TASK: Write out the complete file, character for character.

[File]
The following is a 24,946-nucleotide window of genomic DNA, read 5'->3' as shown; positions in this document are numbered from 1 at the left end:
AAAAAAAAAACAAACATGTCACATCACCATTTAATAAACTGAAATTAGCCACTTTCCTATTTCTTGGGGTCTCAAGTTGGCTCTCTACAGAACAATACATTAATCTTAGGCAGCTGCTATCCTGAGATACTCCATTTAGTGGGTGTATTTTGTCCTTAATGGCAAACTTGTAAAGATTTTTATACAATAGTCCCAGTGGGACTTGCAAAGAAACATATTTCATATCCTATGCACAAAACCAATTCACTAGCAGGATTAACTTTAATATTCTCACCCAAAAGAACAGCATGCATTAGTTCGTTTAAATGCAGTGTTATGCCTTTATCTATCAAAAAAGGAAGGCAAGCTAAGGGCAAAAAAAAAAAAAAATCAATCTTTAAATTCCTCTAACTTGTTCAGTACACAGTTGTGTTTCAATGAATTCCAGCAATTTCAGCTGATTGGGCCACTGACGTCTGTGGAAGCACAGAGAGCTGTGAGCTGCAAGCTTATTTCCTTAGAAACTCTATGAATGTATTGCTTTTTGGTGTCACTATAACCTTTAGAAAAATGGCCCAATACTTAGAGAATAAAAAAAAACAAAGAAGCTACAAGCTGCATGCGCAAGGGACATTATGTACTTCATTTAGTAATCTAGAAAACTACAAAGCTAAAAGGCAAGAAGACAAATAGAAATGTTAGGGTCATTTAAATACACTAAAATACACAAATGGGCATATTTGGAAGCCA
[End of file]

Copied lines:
The following is a 24,946-nucleotide window of genomic DNA, read 5'->3' as shown; positions in this document are numbered from 1 at the left end:
AAAAAAAAAACAAACATGTCACATCACCATTTAATAAACTGAAATTAGCCACTTTCCTATTTCTTGGGGTCTCAAGTTGGCTCTCTACAGAACAATACATTAATCTTAGGCAGCTGCTATCCTGAGATACTCCATTTAGTGGGTGTATTTTGTCCTTAATGGCAAACTTGTAAAGATTTTTATACAATAGTCCCAGTGGGACTTGCAAAGAAACATATTTCATATCCTATGCACAAAACCAATTCACTAGCAGGATTAACTTTAATATTCTCACCCAAAAGAACAGCATGCATTAGTTCGTTTAAATGCAGTGTTATGCCTTTATCTATCAAAAAAGGAAGGCAAGCTAAGGGCAAAAAAAAAAAAAAATCAATCTTTAAATTCCTCTAACTTGTTCAGTACACAGTTGTGTTTCAATGAATTCCAGCAATTTCAGCTGATTGGGCCACTGACGTCTGTGGAAGCACAGAGAGCTGTGAGCTGCAAGCTTATTTCCTTAGAAACTCTATGAATGTATTGCTTTTTGGTGTCACTATAACCTTTAGAAAAATGGCCCAATACTTAGAGAATAAAAAAAAACAAAGAAGCTACAAGCTGCATGCGCAAGGGACATTATGTACTTCATTTAGTAATCTAGAAAACTACAAAGCTAAAAGGCAAGAAGACAAATAGAAATGTTAGGGTCATTTAAATACACTAAAATACACAAATGGGCATATTTGGAAGCCA